“People tell us all the time that what’s unique about our data is that it’s actionable,” says Desmarais. SQM ups the ante with an ROI calculator illustrating the cost and payback of implementing each best practice, such as adopting a new technology, changing operating procedures or addressing staffing issues. “Showing the dollar amount creates credibility,” says Desmarais. “If you just tell them the issue but not the ROI, there’s less of a desire to make improvements.”
Calculating ROI requires that clients share detailed financials. Some hesitate at first, but SQM reassures them with ironclad confidentiality agreements.
“Most people want to work with us because of the operational savings,” says Desmarais, because call centres need fewer staff if they can resolve issues on the first call. “But then they figure out that the real prize is on the retention side.” Firms that hang on to their customers don’t have to spend big on marketing to replace them.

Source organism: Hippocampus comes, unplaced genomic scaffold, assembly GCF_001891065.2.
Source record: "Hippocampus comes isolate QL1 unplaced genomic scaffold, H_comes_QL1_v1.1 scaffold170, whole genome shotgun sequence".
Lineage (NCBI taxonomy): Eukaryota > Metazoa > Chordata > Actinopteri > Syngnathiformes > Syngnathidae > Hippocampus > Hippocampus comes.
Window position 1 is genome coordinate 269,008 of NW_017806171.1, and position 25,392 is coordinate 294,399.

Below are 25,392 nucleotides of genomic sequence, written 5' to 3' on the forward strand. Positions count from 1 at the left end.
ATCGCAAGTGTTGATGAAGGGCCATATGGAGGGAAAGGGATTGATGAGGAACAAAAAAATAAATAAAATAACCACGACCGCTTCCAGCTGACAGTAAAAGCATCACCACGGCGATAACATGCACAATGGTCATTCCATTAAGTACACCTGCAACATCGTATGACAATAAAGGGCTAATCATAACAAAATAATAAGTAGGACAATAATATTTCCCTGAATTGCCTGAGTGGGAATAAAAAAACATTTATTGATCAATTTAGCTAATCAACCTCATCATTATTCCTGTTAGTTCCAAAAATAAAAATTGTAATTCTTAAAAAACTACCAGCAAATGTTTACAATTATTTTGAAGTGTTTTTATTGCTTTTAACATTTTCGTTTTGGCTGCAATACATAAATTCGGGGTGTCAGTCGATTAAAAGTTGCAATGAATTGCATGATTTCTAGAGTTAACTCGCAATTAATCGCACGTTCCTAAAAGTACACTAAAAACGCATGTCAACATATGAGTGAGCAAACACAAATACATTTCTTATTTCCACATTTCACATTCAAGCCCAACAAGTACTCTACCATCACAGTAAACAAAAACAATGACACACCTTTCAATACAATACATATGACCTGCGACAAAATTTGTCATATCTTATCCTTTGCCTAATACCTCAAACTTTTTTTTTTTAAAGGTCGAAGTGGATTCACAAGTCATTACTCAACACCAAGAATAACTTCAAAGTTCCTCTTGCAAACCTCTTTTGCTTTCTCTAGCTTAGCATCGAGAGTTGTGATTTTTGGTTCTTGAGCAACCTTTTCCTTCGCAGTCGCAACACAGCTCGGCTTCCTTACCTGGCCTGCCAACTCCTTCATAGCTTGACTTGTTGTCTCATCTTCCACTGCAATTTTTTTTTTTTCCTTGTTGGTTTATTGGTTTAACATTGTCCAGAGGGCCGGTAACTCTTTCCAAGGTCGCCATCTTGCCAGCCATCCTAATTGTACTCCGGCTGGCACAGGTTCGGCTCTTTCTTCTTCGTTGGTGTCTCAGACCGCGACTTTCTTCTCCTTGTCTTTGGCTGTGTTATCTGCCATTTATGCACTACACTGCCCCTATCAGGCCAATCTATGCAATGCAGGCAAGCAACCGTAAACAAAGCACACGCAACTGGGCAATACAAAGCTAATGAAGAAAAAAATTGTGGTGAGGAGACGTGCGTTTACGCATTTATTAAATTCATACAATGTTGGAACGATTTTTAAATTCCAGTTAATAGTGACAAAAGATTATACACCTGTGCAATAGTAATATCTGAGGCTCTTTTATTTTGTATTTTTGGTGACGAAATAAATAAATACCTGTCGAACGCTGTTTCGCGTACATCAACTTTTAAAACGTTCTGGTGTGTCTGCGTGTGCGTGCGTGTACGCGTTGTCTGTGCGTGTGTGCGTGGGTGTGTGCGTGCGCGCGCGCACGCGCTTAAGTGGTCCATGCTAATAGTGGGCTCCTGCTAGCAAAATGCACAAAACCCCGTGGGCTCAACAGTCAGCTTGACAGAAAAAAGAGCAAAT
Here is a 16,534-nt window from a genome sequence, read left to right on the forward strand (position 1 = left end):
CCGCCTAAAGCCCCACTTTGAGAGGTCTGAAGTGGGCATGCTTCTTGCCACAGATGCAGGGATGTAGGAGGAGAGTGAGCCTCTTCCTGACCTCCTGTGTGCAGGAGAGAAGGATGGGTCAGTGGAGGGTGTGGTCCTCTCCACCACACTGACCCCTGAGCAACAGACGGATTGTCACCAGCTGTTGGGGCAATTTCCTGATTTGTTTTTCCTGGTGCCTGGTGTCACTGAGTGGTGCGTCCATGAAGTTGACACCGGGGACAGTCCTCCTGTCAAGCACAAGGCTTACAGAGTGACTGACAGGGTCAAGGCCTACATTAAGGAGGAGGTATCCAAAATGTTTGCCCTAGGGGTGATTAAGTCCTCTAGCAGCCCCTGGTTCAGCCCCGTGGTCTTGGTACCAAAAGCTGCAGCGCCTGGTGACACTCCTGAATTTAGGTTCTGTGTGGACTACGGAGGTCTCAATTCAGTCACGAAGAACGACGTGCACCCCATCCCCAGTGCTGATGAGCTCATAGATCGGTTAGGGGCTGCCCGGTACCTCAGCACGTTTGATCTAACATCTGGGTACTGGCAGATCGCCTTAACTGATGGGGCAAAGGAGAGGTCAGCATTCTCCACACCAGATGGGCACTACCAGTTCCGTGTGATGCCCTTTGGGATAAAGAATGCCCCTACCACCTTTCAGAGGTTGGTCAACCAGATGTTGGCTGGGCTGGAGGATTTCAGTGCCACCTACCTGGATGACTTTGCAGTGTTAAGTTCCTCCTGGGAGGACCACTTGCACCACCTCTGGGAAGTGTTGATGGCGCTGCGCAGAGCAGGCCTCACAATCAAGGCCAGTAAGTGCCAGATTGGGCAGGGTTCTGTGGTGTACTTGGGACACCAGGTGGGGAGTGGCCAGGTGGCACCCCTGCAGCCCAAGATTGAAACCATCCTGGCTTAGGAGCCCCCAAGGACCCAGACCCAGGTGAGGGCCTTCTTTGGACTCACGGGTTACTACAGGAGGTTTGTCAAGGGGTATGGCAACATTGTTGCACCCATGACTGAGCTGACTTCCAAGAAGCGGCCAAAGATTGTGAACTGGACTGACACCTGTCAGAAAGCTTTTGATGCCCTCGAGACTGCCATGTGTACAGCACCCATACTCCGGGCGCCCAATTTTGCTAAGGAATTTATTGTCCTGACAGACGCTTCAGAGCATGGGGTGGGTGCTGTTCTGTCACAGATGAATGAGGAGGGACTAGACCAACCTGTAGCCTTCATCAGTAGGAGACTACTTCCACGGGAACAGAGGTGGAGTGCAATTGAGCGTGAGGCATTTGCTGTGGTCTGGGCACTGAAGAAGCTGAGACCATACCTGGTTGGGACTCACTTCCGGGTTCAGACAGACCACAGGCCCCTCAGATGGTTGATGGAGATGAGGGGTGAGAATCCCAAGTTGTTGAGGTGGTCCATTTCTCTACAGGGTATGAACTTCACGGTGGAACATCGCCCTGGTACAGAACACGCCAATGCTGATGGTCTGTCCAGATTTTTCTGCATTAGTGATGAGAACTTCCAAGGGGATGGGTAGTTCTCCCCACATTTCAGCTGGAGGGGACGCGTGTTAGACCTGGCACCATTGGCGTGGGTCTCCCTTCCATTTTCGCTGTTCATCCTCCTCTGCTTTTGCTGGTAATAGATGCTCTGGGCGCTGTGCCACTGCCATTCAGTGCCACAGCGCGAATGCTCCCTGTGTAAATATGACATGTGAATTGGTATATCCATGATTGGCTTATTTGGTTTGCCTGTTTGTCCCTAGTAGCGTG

SQM offers more than just a bunch of useful best practices. The firm also inspires clients by promising to make their call centres world-class. Since 1998, SQM has honoured clients at its Call Center Awards for Excellence, recognizing firms and individuals in 36 categories, such as Most Improved Satisfaction and Call Center of the Year. Sharon Craver, director of centralized claims at North Vancouver-based Insurance Corp. of British Columbia, an SQM client for seven years, says the awards are a huge staff motivator. “Happier employees mean happier customers,” says Craver. “We want to be a world-class call centre, and the awards have made that more tangible.”